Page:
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What makes Catalonia – and its capital city Barcelona in Spain – unique from other destinations for events? It’s tough to narrow this down to a single concept, but I suspect the international travel industry will continue to find out more in the years ahead.

Catalonia has its own language and culture – both contributing to way this province stands out from other Spanish destinations. It also has its own gastronomy and its own sense of architecture. And then there’s the fact that it is bordered by the Mediterranean Sea and the Pyrenees.

If your focus is Barcelona, that’s probably not too surprising. In 2011, nearly 650,000 business travelers attended nearly 2300 meetings here. “The number of meetings held in the Catalan capital increased by 6.8% vs. 2010,” explains Jorge Rubio Navarrio, director at the Tourist Office of Spain in Chicago. “And the number who attended meetings in Barcelona increased by 5%.”

Rubio attributes the increase in part to the spike in the number of seminars and workshops that are organized by meeting professionals.

It certainly seems that the meetings industry recognizes that Barcelona is a meetings city. But if you’re traveling here for business you’re getting just half of the experience that Catalonia offers. The other half is found by venturing an hour outside the city in any direction.

Catalonia offers a diversity of culture, popular activities and a commitment to the travel industry that draws business investment and business tourism.

Barcelona and Spain Rank Among Top Destinations

Each year ICCA ranks which cities are the most popular for association meetings, and consistently Spain finds itself ranking somewhere in the top spots. Barcelona was ranked as the #2 most popular meeting destination in the world by ICCA in 2010, just behind Vienna which took the top spot, and Madrid was ranked as #6.

EIBTM, a global meetings and events industry exhibition, is held each year in Barcelona. In November, 2011, more than 15,300 meetings industry and travel professionals from around the world – a record for the show – descended on this city. That’s a favorable sign that global meetings and events may likely grow.

And with so many industry professionals having a chance to see first hand just how effective Barcelona is at organizing its own events, it’s no wonder that Barcelona was the host city for more than 700 congresses in 2011, including EIBTM.

Let’s explore why there’s so much interest.

Experience Barcelona

Your daytime may be be spent at the Fira Gran Via, the CCIB or the conference rooms of one of Barcelona’s popular hotels, such as Hotel Claris, Hotel Majestic or Le Meridien (among others), but experience all that Barcelona has to offer in the evenings and your free time.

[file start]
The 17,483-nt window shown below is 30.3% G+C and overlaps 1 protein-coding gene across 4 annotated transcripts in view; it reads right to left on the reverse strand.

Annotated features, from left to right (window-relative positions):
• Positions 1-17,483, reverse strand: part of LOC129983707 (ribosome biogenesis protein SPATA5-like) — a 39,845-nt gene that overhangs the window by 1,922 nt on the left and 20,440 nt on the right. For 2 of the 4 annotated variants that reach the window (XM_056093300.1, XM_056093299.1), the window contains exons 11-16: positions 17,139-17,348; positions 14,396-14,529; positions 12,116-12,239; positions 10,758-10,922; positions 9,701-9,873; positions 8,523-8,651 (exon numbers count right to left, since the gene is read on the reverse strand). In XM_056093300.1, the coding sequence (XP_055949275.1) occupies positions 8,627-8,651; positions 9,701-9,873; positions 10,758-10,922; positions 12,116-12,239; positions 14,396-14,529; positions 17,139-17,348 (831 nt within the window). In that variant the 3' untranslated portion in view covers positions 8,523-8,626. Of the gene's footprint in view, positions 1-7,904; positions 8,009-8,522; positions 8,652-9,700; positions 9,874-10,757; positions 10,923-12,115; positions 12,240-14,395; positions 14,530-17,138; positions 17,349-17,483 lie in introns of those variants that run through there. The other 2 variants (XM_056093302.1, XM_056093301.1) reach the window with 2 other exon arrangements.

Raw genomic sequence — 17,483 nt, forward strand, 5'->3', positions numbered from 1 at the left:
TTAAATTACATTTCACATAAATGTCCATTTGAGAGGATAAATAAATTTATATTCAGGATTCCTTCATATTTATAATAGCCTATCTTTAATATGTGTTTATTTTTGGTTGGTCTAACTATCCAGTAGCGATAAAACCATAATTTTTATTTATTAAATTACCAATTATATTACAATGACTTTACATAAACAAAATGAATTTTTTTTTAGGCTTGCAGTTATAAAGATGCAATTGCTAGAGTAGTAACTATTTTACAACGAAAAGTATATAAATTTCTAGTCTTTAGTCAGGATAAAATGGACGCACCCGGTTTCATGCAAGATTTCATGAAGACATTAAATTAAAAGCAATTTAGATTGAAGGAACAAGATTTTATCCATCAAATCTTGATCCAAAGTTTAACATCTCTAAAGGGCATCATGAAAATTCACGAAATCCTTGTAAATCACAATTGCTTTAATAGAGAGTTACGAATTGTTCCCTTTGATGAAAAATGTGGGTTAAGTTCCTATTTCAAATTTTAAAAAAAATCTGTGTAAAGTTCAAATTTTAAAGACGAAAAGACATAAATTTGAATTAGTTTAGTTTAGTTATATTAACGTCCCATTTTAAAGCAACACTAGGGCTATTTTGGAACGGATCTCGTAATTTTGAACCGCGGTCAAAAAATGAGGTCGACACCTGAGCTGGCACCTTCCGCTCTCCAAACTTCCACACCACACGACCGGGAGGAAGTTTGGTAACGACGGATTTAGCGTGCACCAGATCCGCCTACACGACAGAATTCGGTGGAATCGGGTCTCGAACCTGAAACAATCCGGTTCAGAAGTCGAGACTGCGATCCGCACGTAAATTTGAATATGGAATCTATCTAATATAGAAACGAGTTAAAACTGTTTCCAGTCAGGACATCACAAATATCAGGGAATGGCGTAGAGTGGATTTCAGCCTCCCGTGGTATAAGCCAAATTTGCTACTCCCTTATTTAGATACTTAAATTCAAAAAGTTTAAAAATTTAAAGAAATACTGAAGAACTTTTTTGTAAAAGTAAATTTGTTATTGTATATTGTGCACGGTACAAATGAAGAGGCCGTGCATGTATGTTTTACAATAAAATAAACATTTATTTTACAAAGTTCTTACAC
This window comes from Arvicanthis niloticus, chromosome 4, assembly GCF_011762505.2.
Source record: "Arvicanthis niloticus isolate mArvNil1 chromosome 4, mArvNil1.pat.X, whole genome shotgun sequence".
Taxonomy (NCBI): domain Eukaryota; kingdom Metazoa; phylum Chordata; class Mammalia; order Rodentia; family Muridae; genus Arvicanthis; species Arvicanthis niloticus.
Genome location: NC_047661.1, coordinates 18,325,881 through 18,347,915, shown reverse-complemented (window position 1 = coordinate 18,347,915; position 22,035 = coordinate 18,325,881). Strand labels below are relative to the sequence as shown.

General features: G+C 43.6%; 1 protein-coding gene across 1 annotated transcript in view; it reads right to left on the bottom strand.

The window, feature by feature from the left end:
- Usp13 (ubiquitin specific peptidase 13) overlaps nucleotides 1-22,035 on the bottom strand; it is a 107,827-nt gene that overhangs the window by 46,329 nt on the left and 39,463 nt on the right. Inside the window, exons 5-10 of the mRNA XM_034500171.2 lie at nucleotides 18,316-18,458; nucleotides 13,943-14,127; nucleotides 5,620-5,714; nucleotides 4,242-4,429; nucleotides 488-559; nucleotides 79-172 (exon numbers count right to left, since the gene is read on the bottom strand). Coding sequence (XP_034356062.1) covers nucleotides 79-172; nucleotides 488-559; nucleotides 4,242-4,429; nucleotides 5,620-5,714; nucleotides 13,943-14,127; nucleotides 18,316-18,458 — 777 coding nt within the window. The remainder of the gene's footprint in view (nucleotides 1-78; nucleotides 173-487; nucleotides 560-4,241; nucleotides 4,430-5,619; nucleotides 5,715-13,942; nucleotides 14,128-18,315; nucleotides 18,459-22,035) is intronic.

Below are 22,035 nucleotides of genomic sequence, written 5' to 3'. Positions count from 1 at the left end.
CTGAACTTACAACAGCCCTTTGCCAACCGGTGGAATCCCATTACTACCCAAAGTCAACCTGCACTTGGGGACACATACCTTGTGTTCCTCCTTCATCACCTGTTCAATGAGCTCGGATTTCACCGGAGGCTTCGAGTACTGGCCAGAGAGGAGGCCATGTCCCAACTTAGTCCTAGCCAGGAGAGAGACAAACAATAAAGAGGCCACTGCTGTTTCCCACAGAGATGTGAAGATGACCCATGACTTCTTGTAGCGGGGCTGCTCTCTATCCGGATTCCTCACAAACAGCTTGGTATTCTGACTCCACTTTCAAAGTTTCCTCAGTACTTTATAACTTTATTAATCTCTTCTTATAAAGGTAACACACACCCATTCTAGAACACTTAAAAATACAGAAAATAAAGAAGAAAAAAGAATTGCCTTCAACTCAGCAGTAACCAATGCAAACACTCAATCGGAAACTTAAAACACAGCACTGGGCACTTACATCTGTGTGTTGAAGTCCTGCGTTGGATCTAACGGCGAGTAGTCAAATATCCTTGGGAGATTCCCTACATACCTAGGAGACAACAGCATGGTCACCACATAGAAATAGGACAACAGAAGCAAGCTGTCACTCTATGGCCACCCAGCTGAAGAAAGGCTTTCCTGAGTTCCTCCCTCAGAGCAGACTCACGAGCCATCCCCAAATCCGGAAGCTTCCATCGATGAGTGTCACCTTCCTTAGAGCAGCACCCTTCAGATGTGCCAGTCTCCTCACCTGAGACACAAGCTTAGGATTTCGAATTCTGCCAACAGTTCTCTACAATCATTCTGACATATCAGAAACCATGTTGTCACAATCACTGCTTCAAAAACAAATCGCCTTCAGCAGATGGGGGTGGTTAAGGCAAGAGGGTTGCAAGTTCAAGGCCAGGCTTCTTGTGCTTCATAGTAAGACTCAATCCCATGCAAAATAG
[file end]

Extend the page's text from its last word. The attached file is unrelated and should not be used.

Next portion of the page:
Listen to a concert at the Palau de la Musica and view the collections at Museu National D’art de Catalunya museum (both make great event venues). Spend an afternoon or evening strolling through the Gothic Quarter (hire a private guide) and drink at 4Gats where Picasso and other early 20th century artists would frequent. Barcelona has an amazing range of concerts, exhibits and events. And don’t forgot to visit La Pedrera by Antoni Gaudi, La Sagrada Familia and the Picasso Museums (all must sees).

Experience Catalonia

Once you leave the larger cities in any destination, you gain a sense of what the local people truly have to offer. It’s no different in Catalonia. Within an hour, it’s possible to organize a range of incentive trips around gastronomy, culture, the mountains or water.

“You can experience the Catalan culture, our way of life and our activities. There’s skiing in the Pyranees and rafting,” says Sonia Serracarbassa, director of the Catalunya Convention Bureau. “By the sea there’s sailing, parachuting and golf. For gastronomy, we’re known for our cava and wine. So there’s modernist cellars, vinyards and wine tastings here.”

As for food and wine, Catalonia has 56 Michelin star restaurants in the region. And that’s why many planners also incorporate chefs classes into their programs. “People like Barcelona, and they love our way of life and weather. People who come here once are always asking for new places to go,” Serracarbassa adds.

Popular spots include Girona, Tarragona, Costa Brava and Sitges. For European’s visiting Catalonia, these locations are within easy access. For Americans and others, it seems a shame to travel so far to a city and not spend a few days fully experiencing the full local culture when these areas are an hour or less away.

Experience Girona

If you’re looking for a charming city near Barcelona, look no further than Girona or Tarragona. Both are walking cities that offer an incredible mix of histories, old town’s with Roman ruins, incredible gastronomy, and welcoming people.